Pankaj Mishra



From the Ruins of Empire

In his brilliant new book Pankaj Mishra reverses the long gaze of the West upon the East, showing modern history as it has been felt by the majority of the world’s population from Turkey to China. These are the amazing stories of the grandfathers of today’s angry Asians. Excellent!—Orhan Pamuk

After Edward Said’s masterpiece Orientalism, From the Ruins of Empire offers another bracing view of the history of the modern world. Pankaj Mishra, a brilliant author of wide learning, takes us through, with his skillful and captivating narration, interlinked historical events across Japan, China, Turkey, Iran, India, Egypt, and Vietnam, opening up a fresh dialogue with and between such major Asian reformers, intellectuals, and revolutionaries as Liang Qichao, Tagore, Jamal al-din al-Afghani, and Sun Yatsen—Wang Hui, author of China’s New Order and The Rise of Modern Chinese Thought and Professor of Chinese Intellectual History at Tsinghua University, Beijing

 From the Ruins of Empire jolts our historical imagination and suddenly places it on the right, though deeply repressed, axis. It is a book of vast and wondrous learning and delightful and surprising associations that will give a new meaning to a liberation geography. From close and careful readings of some mighty Asian intellectuals of the last two centuries who have rarely been placed in this creative and daring conversation with each other, Pankaj Mishra has discovered and revealed, against the grain of conventional and cliched bifurcations of ‘The West and the Rest,’ a continental shift in our historical consciousness that will define a whole new spectrum of critical thinking—Hamid Dabashi, Columbia University


Temptations of the West: How to be Modern in India, Pakistan, Tibet and Beyond

It is impossible in a short form to do justice to the density and complexity of his arguments, to his comprehensive illustrations, to his scathing demolition of the comfort zones of both East and West, and to the intrepid and endlessly questioning spirit which lies behind his book—Hilary Mantel, New York Review of Books.

Unusually insightful and eloquent, Mishra deftly deciphers forces political, religious, and economic; vividly profiles remarkable individuals; and, most resonantly, expresses compassion for all who are forced to live in fear—Donna Seaman, Booklist

Mishra has a talent for discovering extraordinary, even lurid characters to illuminate his account of dashed dreams, clashing religions, huge wealth, crushing poverty, corruption, oppression and, almost unbelievably, hope. A brave book—and, for anyone in the West able to look beyond clichés and rhetoric, an essential one—Ben Mcintyre, New York Times.

Mishra tells the reader more about the true condition of much of Asia today than can be gleaned from any number of weighty academic tomes…In the end this subtle, vivid and inexhaustibly thought-provoking book is as much about the illusions that rule the West as it is about lands that lie beyond its frontiers—John Gray, The Guardian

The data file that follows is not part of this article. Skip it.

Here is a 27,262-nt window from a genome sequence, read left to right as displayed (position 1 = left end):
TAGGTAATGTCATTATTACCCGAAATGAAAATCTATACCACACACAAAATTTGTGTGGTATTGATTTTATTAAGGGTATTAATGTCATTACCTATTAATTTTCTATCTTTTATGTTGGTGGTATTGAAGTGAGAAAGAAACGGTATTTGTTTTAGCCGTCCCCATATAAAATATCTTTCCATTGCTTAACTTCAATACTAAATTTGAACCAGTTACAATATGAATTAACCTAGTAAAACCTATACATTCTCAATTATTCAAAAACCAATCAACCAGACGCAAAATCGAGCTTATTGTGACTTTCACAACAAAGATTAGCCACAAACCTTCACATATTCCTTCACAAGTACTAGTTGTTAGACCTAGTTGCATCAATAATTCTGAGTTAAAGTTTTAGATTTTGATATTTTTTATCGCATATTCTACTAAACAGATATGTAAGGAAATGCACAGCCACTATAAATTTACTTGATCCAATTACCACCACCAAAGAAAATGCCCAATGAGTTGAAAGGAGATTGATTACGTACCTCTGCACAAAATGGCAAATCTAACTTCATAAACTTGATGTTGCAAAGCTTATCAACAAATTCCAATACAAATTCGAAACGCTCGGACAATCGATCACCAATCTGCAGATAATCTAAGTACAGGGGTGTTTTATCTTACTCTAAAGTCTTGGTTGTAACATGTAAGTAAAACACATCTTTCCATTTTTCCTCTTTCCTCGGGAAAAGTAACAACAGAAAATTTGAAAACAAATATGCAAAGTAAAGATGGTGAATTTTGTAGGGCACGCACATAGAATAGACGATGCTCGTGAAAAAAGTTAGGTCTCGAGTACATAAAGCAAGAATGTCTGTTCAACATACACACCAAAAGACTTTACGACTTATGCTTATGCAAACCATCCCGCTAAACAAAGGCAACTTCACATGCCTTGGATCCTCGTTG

An End to Suffering: The Buddha in the World

The best literary non-fiction Indian book in a decade and one of the most beautiful books ever published in Buddhist literature—Pradeep Sebastian, The Hindu

An End to Suffering poignantly captures one of the most intellectually and morally radical responses ever conceived to the challenge of suffering—Pratap Bhanu Mehta, Biblio

The rare writer who is at ease as a historian, philosopher, traveler, and memoirist, and the combination of roles allows him to produce a book that few others could even have attempted—Pico Iyer, New York Review of Books

Mishra’s book is in the best tradition of Buddhism, both dispassionate and deeply engaged, complicated and simple, erudite and profoundly humane—Adam Goodheart, The New York Times 

It is a tribute to Mishra’s ability to link India’s past to its present that he has turned a book on the Buddha into a social commentary of immense urgency—Aravind Adiga, Time



The Romantics

The Romantics: A Novel

A supernova in the wan firmament of recent fiction…Mishra’s humanity and emotional clarity are rare in so young a writer—Marie Arana, Washington Post

A first novel of astonishing maturity. It has virtually none of the rawness of apprentice-work and a great deal of that calm authority which one associates with writers in their prime—David Robson, Daily Telegraph

Pankaj Mishra’s The Romantics has a luminous intelligence about love, literature and politics in Benares that make him the Indian Turgenev—Amanda Craig, The Times

Continuously absorbing, beautifully modulated and shaded…the past and present states of many worlds, Indian and European, seem to have come as if without effort to the surface—John Bayley, New York Review of Books

A voice that fuses the lapidary precision of Flaubert with the meditative lyricism of Waugh’s Brideshead Revisited, a voice that’s alternately wry and ruminative, meticulous and expansive—Michiko Kakutani, New York Times


1-1Butter Chicken in Ludhiana: Travels in Small Town India

A marvellous travel book about small-town India, where the village and the city, the folk and the kitsch, and the comic and the violent threaten to converge—Ashis Nandy

One of the most disturbing and entertaining descriptions of the upwardly mobile classes in provincial India—Ian Buruma

A classic of Indian non-fiction….For all that it is a serious work, Butter Chicken in Ludhiana is a very funny book: Mishra can be both appalled and amused by what he sees and hears, and the characteristic confusion and comedy of Indian life leaps off these pages—Chandrahas Choudhuri

A love-letter to the real republic. No other book defines as clearly, and with such troubled irony, our last decade of change—Amitava Kumar